I built the office myself, from flat-pack cutout to fully-fledged busy office building complete with newspaper bundles and Plasticene journalists, sharing glue, card and colouring pens with neighbours and strangers.

I even recreated Bernard Meadows’ eyecatching bronze ball sculptures, carefully rolling and squeezing yellow moulding clay and poking it gingerly with a pencil, before giving the rest of my clay to an excited six-year-old who wanted to make bees for her garden.

It is part of a performance – or perhaps an exhibition – called Home Sweet Home, the brainchild of Goldsmiths graduates Abigail Conway and Lucy Hayhoe, in which participants build their own city from flat-pack parts and then experience its evolution as it fills with people playing along.

Watching the tiny town sprout from a black and white canvas into a riot of colour in the extravagant surroundings of Blackfriars Hall was both surreal and sublime, as bizarre buildings and peculiar personalities developed thanks to the imagination of neighbours.

But when the letters began to arrive the town took on a new and magical dimension, with stories, greetings, and feats of collective imagination all emerging thanks to the postal service and the presenters at the radio station.

My letter reads: “Dear Editor, An escaped swan ate my shoes!  Please put it in your newspaper! Yours, Joz Norris, No. 188”.

Immediately I spring into action. I post a breaking news update on the billboard outside the office – crafted from matchsticks, card and successive layers of paper posters – and dash off a return letter asking for more detail about the attack.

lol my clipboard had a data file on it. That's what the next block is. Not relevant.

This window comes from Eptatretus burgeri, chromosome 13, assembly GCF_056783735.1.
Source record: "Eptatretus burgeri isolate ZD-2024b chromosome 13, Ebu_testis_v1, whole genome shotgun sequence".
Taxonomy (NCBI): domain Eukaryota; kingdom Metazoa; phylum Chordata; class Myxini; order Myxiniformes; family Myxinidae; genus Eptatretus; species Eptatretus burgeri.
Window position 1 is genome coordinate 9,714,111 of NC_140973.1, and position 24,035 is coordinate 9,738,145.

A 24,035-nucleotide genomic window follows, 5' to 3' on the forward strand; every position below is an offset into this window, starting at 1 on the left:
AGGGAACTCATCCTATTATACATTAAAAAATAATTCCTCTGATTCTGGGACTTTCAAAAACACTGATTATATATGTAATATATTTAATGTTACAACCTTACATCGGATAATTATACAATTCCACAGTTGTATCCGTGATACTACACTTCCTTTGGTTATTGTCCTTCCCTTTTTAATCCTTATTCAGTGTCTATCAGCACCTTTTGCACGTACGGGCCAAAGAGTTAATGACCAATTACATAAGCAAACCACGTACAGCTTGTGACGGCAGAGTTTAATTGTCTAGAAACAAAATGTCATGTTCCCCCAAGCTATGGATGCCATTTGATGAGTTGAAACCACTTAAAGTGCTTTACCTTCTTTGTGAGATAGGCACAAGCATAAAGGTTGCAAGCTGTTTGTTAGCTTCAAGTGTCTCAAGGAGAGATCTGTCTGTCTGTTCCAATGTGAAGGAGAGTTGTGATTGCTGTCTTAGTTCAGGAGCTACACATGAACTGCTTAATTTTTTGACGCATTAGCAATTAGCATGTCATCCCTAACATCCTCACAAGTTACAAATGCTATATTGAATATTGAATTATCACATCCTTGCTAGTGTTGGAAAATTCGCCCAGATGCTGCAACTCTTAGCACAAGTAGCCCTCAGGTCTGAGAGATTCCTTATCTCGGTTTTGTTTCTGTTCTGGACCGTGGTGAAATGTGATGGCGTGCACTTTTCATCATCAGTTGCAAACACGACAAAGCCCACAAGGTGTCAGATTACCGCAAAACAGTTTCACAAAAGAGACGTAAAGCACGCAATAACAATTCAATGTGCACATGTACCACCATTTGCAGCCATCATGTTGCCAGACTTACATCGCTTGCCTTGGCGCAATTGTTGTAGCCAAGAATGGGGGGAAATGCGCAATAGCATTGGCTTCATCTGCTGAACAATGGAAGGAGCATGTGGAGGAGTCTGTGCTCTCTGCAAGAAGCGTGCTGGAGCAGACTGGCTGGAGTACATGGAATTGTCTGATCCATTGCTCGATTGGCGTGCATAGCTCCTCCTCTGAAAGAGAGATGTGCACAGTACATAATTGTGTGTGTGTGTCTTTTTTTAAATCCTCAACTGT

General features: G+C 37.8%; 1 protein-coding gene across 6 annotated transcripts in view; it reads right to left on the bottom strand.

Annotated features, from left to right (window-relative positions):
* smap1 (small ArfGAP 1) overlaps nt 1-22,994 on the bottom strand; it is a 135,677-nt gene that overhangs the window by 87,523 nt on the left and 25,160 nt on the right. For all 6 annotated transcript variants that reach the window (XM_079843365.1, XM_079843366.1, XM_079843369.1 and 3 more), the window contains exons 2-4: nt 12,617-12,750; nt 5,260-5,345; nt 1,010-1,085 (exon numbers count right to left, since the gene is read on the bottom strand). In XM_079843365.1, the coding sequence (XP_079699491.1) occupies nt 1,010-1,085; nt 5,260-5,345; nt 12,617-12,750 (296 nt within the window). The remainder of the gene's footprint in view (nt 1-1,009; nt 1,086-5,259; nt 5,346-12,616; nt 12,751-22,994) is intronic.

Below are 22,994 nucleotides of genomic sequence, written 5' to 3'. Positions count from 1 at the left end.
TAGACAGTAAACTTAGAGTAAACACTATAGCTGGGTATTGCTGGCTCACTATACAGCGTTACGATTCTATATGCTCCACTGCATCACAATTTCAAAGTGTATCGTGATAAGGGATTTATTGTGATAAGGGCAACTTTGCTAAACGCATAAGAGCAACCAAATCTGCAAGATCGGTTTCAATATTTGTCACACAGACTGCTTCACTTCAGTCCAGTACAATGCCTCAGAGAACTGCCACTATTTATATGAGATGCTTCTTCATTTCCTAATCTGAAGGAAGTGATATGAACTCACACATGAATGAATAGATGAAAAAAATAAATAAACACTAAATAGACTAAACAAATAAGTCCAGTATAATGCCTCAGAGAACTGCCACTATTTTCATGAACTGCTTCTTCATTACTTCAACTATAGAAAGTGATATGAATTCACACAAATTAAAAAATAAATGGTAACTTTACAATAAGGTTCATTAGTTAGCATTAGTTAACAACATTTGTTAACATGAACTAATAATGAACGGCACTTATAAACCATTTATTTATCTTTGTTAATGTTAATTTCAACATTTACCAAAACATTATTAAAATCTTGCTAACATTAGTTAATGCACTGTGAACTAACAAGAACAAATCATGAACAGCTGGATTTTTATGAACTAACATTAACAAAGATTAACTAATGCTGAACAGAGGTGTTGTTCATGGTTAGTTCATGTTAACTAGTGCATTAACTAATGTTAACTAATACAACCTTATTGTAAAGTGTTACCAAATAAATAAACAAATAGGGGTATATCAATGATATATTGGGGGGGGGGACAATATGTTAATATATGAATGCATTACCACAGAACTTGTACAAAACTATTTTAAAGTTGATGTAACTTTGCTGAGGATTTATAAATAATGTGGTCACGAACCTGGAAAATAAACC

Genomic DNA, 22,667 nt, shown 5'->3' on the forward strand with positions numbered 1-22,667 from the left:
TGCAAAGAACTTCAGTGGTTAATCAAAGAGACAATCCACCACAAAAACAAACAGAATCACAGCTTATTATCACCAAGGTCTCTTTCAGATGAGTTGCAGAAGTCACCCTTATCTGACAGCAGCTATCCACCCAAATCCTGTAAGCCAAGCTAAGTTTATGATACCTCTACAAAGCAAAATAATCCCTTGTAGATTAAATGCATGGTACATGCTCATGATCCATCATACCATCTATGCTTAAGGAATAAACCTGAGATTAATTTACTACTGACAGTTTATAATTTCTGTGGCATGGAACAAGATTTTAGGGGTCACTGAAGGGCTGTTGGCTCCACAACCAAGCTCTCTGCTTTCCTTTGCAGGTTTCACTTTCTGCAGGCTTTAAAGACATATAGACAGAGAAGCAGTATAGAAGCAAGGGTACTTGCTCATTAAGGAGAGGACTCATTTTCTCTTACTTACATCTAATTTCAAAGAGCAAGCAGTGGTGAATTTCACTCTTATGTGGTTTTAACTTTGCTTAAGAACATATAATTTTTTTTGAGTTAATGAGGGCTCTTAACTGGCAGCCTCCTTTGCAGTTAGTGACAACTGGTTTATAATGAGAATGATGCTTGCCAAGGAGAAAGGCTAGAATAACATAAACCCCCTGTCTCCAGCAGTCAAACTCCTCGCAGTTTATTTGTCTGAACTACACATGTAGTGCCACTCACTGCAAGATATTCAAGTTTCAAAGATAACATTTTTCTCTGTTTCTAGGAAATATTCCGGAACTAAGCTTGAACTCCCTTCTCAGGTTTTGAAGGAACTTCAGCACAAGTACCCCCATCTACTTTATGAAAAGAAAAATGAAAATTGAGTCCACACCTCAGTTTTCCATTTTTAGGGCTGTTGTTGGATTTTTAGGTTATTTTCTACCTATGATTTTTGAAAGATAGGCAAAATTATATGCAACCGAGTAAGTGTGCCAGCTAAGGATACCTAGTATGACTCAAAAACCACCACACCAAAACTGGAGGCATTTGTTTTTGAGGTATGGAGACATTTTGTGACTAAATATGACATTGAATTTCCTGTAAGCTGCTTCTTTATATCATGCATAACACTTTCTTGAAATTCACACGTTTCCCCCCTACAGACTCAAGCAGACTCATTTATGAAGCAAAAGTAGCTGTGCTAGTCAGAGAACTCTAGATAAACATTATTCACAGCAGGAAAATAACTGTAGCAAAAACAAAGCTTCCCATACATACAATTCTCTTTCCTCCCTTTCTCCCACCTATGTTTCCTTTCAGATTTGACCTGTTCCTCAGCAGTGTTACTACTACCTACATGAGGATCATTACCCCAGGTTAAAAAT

Over time, petitions spring up on the community notice board. A campaign to build a public swimming pool gathers pace. Disgruntled residents try to force an election. A little girl who runs a flower shop donates a sponge-and-cocktail-stick floral display to my office.

A small zombie outbreak spreads and threatens other city properties, so the Evening News drafts in a local militia to fight them off. Other businesses welcome the zombies, selling them vintage clothes and inviting them in to a night club.

And I get another letter from Joz saying that he’s bought another pair of Doc Martens but he doesn’t think he’ll be able to look a swan in the eye ever again.

The whole experience is a testament to the power of play. Adults and children alike tap into the storytelling possibilities of the town, expressing their personalities through their houses and opening them up as the community evolves around them.

While some people come along, build houses and leave, those who stay build stories around their houses, and the whole community evolves and changes as the project progresses.

A giant hamster in the back garden of one house is asked to join the Spiegeltent as a performer. A few hours later he has moved to the circus with signs advertising his upcoming performances.

I spend the weekend doing what journalists do: asking questions, writing down stories, monitoring the notice board and answering letters, preparing for a burst of activity on Sunday night as I put the Home Sweet Home edition of the Evening News together.

The following day, when I return to Blackfriars Hall with a stack of miniature newspapers under my arm, the Spiegeltent has disappeared, replaced by a giant hamster run with tunnels, hoops and a swimming pool.

I arrive at the office to discover someone has stuck a giant red ball to my door, in imitation of the large inflatable ball currently touring Norwich as part of the Norfolk and Norwich Festival. They are planted on the church, the fire station and the city hall, too.

For a short time this miniature cardboard community has been incredibly real. It has had action, politics, feuds, joy, fear and anger, and the people who created it have told hundreds of tiny stories that were, for a while, incredibly important, as they literally changed the way their city was constructed.

As the houses were dismantled and returned to their owners, I felt deeply privileged to have been present at the birth and the death of Norwich’s smallest suburb, and to have been able to tell just a few of the stories the residents created.

A version of this article and its accompanying miniature newspaper
were originally published in the Evening News